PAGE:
In comparison, the SECR requirement does not prescribe a particular rate of return – indeed the OGA is at pains not to do so: the SECR guidance explicitly states that it “does not seek to […] set any new tests as to what should be considered economically recoverable petroleum, or set the rate of return for projects or investments”.

Nevertheless, it is foreseeable in both jurisdictions that a company may find itself in a position where unhindered exploitation of its assets would yield a certain rate of return, and yet the regulator may expect that company to accept a lower rate of return – not necessarily unprofitable, but nonetheless lower than that company’s typical internal hurdle rate for return on investment.

Relevance of Policy and Guidance

In coming to its decision, the Norwegian Court interpreted the words of statute but equally had regard to policy and reports of the regulator. In fact, it was these policy documents that had always stipulated that the real return on total capital for Gassled investors should be around 7%. It is therefore clear from the Court’s focus on the MPE reports that a regulator’s policy and guidance can be of great significance, even where it has no de facto legislative weight.

The OGA has itself been prolific in the production of documentation, with over sixty publications released since 2016. However, it is only the MER UK Strategy which is elevated to binding legal status in accordance with the Petroleum Act 1998. The Norwegian judgment, however, demonstrates how non-binding guidance might inform the court’s view of the understanding and intentions of the legislative and the parties when considering a dispute of this nature.

Costs Incurred

The Appellants went on to make one final argument: that the MPE had no basis on which to completely disregard the costs the companies had incurred in acquiring interests in Gassled. The Court found to the contrary: that, whilst the MPE had the opportunity to consider those costs when setting the tariffs, it was not bound to do so. The Supreme Court went so far as to say: “It is hard to understand why entirely commercial transactions carried out by the owners to realise profit or release capital should influence the tariff level or in fact limit the Ministry’s regulatory authority to adjust the tariffs”.

Companies entering into commercial negotiations would therefore be well advised to keep one eye on the potential effects of any regulatory changes on rates and costs. These deals are not being done in a vacuum; parties should not look solely at the negotiating factors within the four walls of a boardroom. There is no guarantee that the regulator will have regard to the terms entered into between the parties when considering its wider policy approach – despite the fact that the overall framework will nevertheless have direct effect on those individual stakeholders.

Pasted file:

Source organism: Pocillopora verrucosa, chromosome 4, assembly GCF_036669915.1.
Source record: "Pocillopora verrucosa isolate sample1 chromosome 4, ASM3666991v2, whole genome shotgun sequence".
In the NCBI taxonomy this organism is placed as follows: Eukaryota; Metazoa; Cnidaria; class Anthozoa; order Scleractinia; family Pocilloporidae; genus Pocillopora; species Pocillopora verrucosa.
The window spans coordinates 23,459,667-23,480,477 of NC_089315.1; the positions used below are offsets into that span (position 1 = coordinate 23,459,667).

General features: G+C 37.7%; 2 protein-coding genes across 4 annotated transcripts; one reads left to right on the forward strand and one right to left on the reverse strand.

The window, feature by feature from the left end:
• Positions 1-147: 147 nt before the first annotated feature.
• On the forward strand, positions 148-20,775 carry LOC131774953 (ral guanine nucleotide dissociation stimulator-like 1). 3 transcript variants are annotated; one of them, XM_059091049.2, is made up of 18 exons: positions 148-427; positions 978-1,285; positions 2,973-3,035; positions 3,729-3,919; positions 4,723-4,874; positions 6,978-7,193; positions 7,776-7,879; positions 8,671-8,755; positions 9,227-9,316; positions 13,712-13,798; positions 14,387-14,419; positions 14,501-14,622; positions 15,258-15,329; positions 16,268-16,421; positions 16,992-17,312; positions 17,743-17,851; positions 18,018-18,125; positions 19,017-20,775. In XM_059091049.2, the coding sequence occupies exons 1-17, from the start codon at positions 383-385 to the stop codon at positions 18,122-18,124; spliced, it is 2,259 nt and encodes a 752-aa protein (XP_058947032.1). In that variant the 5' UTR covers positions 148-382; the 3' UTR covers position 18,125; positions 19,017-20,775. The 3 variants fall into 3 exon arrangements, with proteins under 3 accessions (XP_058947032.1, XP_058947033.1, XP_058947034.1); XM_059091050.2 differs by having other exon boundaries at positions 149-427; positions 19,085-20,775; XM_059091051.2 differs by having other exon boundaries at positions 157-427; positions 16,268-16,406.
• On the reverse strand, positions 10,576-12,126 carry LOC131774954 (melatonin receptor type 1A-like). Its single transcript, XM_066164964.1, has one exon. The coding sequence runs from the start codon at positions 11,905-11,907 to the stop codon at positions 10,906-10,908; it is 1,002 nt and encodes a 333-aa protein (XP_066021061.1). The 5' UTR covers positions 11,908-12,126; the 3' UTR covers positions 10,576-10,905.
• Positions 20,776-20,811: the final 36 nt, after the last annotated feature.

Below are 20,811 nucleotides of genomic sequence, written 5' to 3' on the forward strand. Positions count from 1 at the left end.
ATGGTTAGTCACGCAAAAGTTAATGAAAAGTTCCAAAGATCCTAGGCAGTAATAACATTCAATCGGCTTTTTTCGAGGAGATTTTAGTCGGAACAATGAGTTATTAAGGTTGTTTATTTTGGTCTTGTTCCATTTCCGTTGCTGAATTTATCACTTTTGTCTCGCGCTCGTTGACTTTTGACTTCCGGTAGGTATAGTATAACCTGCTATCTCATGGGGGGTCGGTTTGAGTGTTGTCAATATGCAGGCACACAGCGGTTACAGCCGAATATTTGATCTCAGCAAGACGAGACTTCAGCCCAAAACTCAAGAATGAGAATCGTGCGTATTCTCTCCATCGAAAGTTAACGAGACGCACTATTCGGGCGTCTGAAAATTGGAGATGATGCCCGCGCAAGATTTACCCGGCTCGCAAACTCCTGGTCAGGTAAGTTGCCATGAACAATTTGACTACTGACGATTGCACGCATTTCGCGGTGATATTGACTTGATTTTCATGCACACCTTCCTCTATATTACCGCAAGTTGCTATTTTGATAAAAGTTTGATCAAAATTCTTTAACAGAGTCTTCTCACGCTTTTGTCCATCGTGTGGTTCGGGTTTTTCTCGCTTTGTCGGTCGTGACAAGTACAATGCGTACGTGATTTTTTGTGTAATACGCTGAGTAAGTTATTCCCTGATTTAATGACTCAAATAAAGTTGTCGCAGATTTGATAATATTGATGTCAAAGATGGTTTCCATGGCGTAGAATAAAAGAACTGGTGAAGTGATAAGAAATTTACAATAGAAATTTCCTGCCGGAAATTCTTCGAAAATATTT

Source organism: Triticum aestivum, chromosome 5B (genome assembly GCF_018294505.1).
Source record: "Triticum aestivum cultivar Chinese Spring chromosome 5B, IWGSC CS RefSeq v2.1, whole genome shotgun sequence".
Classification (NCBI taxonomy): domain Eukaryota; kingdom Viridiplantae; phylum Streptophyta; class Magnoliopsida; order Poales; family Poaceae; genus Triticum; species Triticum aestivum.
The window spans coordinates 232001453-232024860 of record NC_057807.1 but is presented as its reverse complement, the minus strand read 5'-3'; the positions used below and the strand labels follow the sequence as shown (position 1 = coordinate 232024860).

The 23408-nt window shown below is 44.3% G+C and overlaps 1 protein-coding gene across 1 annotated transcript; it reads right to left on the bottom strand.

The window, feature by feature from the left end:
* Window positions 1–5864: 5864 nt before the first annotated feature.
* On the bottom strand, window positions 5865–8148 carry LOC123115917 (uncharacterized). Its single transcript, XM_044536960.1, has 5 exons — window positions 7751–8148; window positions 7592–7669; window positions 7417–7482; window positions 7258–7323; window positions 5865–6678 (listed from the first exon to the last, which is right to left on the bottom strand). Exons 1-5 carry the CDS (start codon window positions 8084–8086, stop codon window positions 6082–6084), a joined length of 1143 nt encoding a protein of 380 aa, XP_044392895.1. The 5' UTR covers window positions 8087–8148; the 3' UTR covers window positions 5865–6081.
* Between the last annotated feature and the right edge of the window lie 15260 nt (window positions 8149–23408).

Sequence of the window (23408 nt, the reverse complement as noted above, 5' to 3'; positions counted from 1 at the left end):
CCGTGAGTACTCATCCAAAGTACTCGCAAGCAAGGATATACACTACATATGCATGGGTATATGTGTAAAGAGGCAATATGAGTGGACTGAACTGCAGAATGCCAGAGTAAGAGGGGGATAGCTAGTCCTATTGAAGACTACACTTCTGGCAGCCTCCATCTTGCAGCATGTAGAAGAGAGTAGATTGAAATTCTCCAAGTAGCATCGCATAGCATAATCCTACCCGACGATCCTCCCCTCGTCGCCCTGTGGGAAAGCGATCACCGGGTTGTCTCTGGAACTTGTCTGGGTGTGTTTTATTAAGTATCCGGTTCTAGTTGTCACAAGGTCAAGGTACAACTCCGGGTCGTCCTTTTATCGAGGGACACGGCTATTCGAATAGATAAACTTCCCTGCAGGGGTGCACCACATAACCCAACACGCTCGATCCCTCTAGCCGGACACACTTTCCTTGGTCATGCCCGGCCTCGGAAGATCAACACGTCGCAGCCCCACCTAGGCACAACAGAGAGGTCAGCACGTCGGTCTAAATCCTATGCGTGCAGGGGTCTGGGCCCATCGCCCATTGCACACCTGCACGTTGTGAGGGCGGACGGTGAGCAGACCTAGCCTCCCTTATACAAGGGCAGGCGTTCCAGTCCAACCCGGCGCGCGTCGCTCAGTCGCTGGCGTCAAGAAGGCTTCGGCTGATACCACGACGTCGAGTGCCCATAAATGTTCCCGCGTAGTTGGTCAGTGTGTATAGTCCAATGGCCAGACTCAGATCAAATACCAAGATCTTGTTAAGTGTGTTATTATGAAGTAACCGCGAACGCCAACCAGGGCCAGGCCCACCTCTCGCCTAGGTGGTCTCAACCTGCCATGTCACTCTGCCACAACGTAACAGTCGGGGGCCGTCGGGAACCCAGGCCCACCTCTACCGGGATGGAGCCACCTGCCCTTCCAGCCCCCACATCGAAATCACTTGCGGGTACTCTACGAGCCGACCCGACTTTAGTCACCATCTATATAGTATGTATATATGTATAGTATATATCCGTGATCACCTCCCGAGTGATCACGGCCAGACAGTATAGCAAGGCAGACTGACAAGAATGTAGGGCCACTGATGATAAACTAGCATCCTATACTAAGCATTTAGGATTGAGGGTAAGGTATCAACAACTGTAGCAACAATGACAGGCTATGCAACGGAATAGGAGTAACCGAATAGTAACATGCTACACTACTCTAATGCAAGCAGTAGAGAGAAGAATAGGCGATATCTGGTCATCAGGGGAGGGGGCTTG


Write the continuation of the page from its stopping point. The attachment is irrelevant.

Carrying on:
The decision demonstrates the Norwegian State’s ability to actively regulate the framework in order to maximise resources and revenue from oil fields. It confirms the discretion afforded to the Norwegian state in exercising that power, even where the interests of other stakeholders may be adversely affected. Notably, despite the Appellants’ claimed NOK 34 billion loss, it was thought by the Court that the tariff adjustment had not affected them particularly harshly.

In reaching their view, it seems the Court was influenced by the facts that (a) the cost of construction of the infrastructure had been recovered; (b) the owners knew the tariffs were based on return and could be adjusted; and (c) the new tariffs only applied to new contracts – capacity had already been booked under existing arrangements conducted under the higher tariffs.

The ethos emphasised by the Court was that the transport system for natural gas should contribute to good resource management to encourage exploration and investment in the infrastructure. In that way, the Norwegian focus is the same as in the North Sea, being a variation on one theme: encouraging continued investment and maximising the recovery of hydrocarbons.

The judgment reinforces the principle that “profit is earned from the fields and not the infrastructure”. It is not clear that the UK regulator shares the same view. Unlike in Norway, the state does not have any ownership interest in the UKCS infrastructure. The OGA has encouraged various new investment structures since its inception, including arm’s length or separate ownership of infrastructure by non-traditional owners, backed by private equity finance. For those new approaches to work commercially, it is necessary that the infrastructure can be treated as a separate profit centre in its own right, rather than (as has traditionally been the case) an adjunct to core production business. Indeed, increasingly in the UKCS we are witnessing private equity companies and midstream owners purchasing infrastructure in order to generate profit; it is no longer the case that all infrastructure is in the hands of upstream companies.

With a regulator more ‘hands on’ than its DECC predecessor, encouraging “right assets in right hands” it will be interesting to see how active a role the OGA may take in managing resources when considering potential investments, including separate treatment of infrastructure in the North Sea.